I have a simpler view, I guess. Publishing playlists is a cool idea for those who want to do it. It’s likely to be used primarily by really big fans of certain DJs. The problem with Twitter is, that information could get stuck on Twitter. Smart DJs will use RSS to pull the information into their blog and give some of that context back. And as for DJs who have hidden behind producers’ tracks while creating a false sense of mystique – well, uh, some of us who are greater fans of live PA won’t be shedding any tears. Those who are intelligently warping tracks so they’re barely recognizable, requiring a Twitter feed to follow what’s going on, we salute you.

I’m not sure I’d want to be glued to a Twitter feed while in a club, with all the other Tweets happening, but it’s interesting. Perhaps more interesting than the features for fans is that Hawtin and company propose to get producers paid some royalties when their tracks get played, by using this feature for more accurate tracking – see James Holden on comments here.

And there’s nothing stopping the smart-a** music enthusiasts from going to sets without this feature, tapping away on their cell phone to prove they actually know what they’re hearing. We might even follow you.

But is There Another Way?


This is all very interesting, but I have to wonder if we should all take the next step and start thinking about open ways of connecting software. Of course, it makes sense to use Twitter for quick snippets and Twitter-style communication, because people are there. (Not to mention, I like the idea of freaking out your Twitter followers with unreadable code gibberish.) Likewise, it makes sense for software makers to do some of their own online integration, as Ableton has done with Share – a feature we’ll be examining in more depth.

But Twitter itself, while an interesting novelty, is not ideal, because of its data limits and the proprietary, crash-prone system behind it. Here are a couple of alternatives. XMPP is a standards-based protocol, built on XML, for bi-directional communication. For chat-style, real-time communication, XMPP – the basis of Jabber and Google Talk – makes much more sense. And there are existing, open source libraries out there with XMPP support, meaning it’s not tough to build upon. It’d be great to use XMPP to allow artists to communicate about what they’re doing in real-time.

For collaborating on shared projects, version control is a great way to go. Previously the domain of programmers, version control is catching on with all sorts of people, because it makes collaboration easier by tracking changes. Subversion remains the most popular way of doing this, even as Git gains some traction. And Sourceforge has beefed up its own functionality lately, while Sun’s Project Kenai is developing nicely, too.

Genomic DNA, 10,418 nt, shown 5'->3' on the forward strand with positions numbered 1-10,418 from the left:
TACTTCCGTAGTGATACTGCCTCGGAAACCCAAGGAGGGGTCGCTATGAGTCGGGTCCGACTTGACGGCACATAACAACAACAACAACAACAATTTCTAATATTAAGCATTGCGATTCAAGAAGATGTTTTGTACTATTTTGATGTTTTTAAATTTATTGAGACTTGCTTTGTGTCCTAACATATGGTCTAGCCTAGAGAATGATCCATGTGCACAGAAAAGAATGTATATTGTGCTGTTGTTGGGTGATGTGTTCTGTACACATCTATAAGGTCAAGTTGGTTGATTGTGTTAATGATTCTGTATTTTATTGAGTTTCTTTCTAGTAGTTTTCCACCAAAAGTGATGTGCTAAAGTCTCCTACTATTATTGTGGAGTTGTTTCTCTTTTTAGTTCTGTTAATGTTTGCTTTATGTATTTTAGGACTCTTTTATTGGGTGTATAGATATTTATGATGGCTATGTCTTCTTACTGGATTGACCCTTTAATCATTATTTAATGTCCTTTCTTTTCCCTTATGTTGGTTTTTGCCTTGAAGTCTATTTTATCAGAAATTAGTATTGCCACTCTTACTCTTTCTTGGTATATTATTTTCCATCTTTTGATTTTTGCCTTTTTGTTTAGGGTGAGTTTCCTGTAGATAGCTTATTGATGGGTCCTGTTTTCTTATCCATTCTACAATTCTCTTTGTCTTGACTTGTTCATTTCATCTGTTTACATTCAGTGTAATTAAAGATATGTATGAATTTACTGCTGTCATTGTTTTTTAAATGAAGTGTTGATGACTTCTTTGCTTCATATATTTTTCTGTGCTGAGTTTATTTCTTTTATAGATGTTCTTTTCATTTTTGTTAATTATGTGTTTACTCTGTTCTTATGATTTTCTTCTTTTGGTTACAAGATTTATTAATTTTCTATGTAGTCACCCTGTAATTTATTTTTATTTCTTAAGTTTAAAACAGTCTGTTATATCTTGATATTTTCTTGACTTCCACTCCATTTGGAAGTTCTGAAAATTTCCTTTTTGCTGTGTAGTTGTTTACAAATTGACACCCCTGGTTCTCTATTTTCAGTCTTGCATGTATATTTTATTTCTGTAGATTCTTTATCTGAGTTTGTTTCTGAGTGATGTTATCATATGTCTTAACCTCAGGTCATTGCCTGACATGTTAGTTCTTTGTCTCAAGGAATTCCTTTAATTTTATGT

See, previously:

Version Control and Sharing for Patching: Keep Those Max, Pd Patches in Order with Git

In other words, I hope this is all the tip of the iceberg. Ideas?
http://createdigitalmusic.com/2009/04/30/twitter-everywhere-more-tweet-a-sound-supercollider-code-richie-hawtin-traktor/

How to build a Basic Midi Controller

April 30, 2009

New Fisher Price Dj Controller – Exclusive Review

April 30, 2009


Very high-tech Dj Controller! Haha.

BUILD YOUR OWN STEP SEQUENCER IN ABLETON LIVE 7

April 30, 2009
Although Ableton Live 7's MIDI effects collection does not include a
step sequencer, it has all the ingredients for building one in a MIDI
Effect Rack. I'll start with a basic 8-step sequencer and then go on to
describe several useful enhancements. You'll find all the tools
mentioned here in Web Clip 1. For an alternative approach, check out the free Fib 02 step sequencer from TrackTeam Audio (trackteamaudio.com).

I'll use notes C2 through G2 (MIDI Note
Numbers 48 through 55) to trigger individual sequence steps. Trigger
notes can come from MIDI clips, live playing, or an arpeggiator, and
each has its advantages. Separate racks for Velocity, length, and pitch
will have their eight Macro knobs mapped to individual steps. If you
have a MIDI control surface with continuous rotary knobs that is
supported by Live (such as the Novation Remote SL series), you can
quickly shift its focus between the three racks to update step values